St Charbel Makhlouf (1828-1898) led a life of exemplary holiness in complete obscurity. Yet after his death the extraordinary phenomena that attended his corpse brought multitudes to his tomb.
In the case of miracles, the philosopher David Hume argued, it is more likely that witnesses should be mistaken than that the laws of nature should be subverted. If that be so, a great many witnesses have been mistaken in the case of Charbel Makhlouf.
The fifth child of a mule driver and his wife, he was born at Biqa-Kafra in the mountains of north Lebanon. Orphaned at an early age, he was brought up by an uncle who showed little sympathy for his charge’s devotion to prayer and solitude.
Undeterred, in 1851, at the age of 23, Makhlouf entered the monastery of St Maroun at Annaya, taking the name in religion of Charbel, a second-century martyr at Antioch.
For 16 years, he worked hard in the monastery’s vineyards and sang the office at Mass.
If Charbel was in any way distinguished from his fellow monks it was in his greater fervour for mortification, his rapt attention at Mass, and his constant perusal of Thomas à Kempis’s Imitation of Christ. Although ordained a priest in 1859, Charbel increasingly felt the call to become a hermit. For some years his superiors resisted this ambition. In 1875, however, he removed to a hermitage attached to the monastery.
At 4,600 feet above sea level his cell was often freezing; it was clear, however, that suffering and self-obliteration were precisely the graces which he sought.
When Charbel died, aged 70, he was interred in the monastery cemetery, without a coffin, as was customary. Over the next 45 days, however, it seemed to many observers that the place where his body lay was irradiated by white light.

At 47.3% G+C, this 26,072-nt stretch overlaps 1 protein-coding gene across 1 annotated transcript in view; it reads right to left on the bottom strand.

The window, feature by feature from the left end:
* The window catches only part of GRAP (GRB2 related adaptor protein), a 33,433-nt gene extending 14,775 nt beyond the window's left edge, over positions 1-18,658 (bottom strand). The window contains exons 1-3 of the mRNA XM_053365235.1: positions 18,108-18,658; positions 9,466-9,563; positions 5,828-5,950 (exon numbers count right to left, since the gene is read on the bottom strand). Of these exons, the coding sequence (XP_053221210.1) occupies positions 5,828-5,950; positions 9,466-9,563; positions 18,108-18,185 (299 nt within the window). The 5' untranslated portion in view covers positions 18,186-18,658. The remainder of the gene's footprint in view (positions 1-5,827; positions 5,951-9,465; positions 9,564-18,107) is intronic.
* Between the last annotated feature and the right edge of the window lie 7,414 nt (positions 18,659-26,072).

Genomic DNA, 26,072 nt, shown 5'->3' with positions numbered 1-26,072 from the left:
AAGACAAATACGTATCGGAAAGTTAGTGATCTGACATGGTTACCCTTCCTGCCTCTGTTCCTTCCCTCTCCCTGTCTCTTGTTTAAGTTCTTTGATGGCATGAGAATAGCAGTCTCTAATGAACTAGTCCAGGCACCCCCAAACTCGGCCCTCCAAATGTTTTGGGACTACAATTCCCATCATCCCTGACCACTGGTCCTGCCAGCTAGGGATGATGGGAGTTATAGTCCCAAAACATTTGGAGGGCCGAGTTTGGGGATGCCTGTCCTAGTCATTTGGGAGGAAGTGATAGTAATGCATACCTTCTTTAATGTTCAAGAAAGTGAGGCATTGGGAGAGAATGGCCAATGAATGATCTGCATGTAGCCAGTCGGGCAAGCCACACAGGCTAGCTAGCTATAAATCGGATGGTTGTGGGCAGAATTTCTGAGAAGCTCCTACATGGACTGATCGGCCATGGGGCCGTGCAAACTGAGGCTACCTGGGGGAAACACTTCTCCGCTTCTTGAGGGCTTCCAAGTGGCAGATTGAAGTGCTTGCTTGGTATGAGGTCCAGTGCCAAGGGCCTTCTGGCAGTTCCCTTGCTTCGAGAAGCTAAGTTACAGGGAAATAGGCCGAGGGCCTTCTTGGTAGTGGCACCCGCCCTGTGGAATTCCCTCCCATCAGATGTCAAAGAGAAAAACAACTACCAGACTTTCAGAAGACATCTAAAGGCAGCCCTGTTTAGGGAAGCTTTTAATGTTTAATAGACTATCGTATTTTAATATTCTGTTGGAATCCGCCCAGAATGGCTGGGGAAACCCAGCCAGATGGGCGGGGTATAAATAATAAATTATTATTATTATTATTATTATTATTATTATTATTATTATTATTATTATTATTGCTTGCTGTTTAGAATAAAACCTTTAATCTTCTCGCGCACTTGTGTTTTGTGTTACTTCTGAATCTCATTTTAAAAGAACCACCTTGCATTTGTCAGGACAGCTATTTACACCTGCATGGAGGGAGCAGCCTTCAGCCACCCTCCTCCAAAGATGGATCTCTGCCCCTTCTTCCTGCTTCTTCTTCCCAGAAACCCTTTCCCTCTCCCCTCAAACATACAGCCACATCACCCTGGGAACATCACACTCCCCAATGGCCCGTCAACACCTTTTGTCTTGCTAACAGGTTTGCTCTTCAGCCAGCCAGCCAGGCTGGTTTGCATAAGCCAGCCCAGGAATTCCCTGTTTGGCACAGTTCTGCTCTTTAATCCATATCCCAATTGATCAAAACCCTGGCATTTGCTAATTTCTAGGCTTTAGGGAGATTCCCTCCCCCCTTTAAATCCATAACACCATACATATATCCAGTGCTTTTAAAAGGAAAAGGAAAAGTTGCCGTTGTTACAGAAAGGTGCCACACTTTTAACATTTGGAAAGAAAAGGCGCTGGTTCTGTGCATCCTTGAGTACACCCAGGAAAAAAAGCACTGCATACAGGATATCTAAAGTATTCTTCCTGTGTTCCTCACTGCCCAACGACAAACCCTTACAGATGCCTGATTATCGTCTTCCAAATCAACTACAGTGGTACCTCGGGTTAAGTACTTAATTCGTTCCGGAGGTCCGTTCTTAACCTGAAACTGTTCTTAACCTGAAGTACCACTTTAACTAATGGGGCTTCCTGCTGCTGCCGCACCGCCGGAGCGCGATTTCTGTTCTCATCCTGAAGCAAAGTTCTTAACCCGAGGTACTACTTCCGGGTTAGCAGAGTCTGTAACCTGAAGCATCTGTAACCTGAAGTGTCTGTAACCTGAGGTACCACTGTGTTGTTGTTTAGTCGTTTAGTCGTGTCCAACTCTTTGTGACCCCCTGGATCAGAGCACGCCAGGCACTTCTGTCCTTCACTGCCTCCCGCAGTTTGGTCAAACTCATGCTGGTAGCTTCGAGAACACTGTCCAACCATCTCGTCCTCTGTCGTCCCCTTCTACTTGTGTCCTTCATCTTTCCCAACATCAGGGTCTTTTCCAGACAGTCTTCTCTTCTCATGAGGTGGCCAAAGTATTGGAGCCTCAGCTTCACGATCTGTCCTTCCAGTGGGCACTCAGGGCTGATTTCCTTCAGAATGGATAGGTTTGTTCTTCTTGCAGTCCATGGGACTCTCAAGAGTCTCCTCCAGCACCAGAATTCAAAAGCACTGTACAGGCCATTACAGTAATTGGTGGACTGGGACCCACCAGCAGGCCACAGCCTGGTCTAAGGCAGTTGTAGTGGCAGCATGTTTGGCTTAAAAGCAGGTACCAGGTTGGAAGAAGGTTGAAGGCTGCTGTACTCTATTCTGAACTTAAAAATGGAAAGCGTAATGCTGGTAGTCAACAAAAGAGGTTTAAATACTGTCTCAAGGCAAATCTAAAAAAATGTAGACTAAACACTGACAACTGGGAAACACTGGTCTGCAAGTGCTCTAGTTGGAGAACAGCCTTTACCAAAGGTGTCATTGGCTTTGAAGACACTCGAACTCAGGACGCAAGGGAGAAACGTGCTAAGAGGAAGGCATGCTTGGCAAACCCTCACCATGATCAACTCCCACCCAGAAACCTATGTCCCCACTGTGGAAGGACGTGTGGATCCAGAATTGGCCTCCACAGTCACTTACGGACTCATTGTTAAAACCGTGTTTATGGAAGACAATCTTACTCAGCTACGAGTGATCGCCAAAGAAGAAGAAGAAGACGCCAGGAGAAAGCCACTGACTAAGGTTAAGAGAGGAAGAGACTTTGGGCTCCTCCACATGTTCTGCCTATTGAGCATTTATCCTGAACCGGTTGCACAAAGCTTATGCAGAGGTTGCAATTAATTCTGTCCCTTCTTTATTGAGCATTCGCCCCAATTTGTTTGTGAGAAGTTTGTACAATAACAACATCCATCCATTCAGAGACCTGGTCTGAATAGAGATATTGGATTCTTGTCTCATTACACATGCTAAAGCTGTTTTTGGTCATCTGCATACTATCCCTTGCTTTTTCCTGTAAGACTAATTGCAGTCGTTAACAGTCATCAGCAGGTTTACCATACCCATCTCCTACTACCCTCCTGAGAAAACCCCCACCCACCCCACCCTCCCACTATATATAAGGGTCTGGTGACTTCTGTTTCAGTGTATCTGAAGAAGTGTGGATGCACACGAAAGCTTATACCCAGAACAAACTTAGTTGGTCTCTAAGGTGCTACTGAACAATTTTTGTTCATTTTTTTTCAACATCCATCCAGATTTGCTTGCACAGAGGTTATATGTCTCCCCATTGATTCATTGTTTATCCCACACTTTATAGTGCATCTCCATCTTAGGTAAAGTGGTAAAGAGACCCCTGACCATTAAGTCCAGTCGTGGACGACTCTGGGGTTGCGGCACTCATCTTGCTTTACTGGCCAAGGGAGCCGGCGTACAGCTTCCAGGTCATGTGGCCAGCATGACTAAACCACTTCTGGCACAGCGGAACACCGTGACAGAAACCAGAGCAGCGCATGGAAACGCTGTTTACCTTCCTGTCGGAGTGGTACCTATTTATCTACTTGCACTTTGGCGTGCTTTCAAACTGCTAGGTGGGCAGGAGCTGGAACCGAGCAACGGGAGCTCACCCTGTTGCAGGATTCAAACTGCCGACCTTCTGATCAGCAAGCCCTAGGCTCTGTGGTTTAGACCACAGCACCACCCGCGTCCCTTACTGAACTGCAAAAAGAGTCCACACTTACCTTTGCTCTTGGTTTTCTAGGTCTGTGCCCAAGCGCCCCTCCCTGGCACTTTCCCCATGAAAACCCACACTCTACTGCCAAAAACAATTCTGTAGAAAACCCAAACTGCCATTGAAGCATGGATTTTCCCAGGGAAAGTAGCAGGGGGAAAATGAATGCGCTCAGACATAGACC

After four months it was decided to open the grave. Charbel’s cadaver was found to be perfectly preserved notwithstanding floods which had turned the area into a sea of mud.
The corpse was re-clothed and installed in the monastery chapel. Now, a strange liquid was secreted from the pores of the dead man’s skin, making it necessary regularly to change his garments.
An examination conducted in 1927 by doctors of the local French medical institute found that the body was still incorrupt. At this stage it was transferred to a new zinc-lined coffin, which was placed inside the wall of an oratory.
In 1950 a liquid was observed to be oozing from a corner of the tomb. Another examination discovered a viscous fluid in the bottom of the coffin. And while subsequent investigations have revealed a body no longer incorrupt, the bones have mysteriously turned red.
Hundreds of cures have been, and still are, reported by those who visited Charbel’s tomb. He was canonised in 1977.